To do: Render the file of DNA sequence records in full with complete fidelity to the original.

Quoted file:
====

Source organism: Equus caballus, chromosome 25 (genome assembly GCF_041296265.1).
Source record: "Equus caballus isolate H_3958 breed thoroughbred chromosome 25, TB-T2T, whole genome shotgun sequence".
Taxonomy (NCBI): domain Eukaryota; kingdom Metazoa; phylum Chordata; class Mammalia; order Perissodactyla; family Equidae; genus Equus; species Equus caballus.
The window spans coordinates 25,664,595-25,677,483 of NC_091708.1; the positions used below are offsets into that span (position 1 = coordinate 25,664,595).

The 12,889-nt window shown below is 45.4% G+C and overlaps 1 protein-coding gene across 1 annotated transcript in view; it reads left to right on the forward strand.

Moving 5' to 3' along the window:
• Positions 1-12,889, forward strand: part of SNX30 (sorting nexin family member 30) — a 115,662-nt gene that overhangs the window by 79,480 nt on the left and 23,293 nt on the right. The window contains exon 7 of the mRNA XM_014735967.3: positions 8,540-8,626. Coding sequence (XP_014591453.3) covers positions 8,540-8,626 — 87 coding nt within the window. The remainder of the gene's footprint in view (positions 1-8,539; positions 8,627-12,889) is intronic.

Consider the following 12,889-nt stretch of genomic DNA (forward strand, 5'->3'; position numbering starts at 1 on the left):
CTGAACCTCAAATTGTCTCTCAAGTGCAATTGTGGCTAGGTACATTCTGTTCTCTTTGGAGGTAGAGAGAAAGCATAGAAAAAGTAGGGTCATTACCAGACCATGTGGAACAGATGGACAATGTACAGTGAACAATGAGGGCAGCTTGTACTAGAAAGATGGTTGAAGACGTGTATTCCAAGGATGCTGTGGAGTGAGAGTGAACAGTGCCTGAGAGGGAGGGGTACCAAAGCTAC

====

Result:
Source organism: Equus caballus, chromosome 25 (genome assembly GCF_041296265.1).
Source record: "Equus caballus isolate H_3958 breed thoroughbred chromosome 25, TB-T2T, whole genome shotgun sequence".
Taxonomy (NCBI): domain Eukaryota; kingdom Metazoa; phylum Chordata; class Mammalia; order Perissodactyla; family Equidae; genus Equus; species Equus caballus.
The window spans coordinates 25,664,595-25,677,483 of NC_091708.1; the positions used below are offsets into that span (position 1 = coordinate 25,664,595).

The 12,889-nt window shown below is 45.4% G+C and overlaps 1 protein-coding gene across 1 annotated transcript in view; it reads left to right on the forward strand.

Moving 5' to 3' along the window:
• Positions 1-12,889, forward strand: part of SNX30 (sorting nexin family member 30) — a 115,662-nt gene that overhangs the window by 79,480 nt on the left and 23,293 nt on the right. The window contains exon 7 of the mRNA XM_014735967.3: positions 8,540-8,626. Coding sequence (XP_014591453.3) covers positions 8,540-8,626 — 87 coding nt within the window. The remainder of the gene's footprint in view (positions 1-8,539; positions 8,627-12,889) is intronic.

Consider the following 12,889-nt stretch of genomic DNA (forward strand, 5'->3'; position numbering starts at 1 on the left):
CTGAACCTCAAATTGTCTCTCAAGTGCAATTGTGGCTAGGTACATTCTGTTCTCTTTGGAGGTAGAGAGAAAGCATAGAAAAAGTAGGGTCATTACCAGACCATGTGGAACAGATGGACAATGTACAGTGAACAATGAGGGCAGCTTGTACTAGAAAGATGGTTGAAGACGTGTATTCCAAGGATGCTGTGGAGTGAGAGTGAACAGTGCCTGAGAGGGAGGGGTACCAAAGCTAC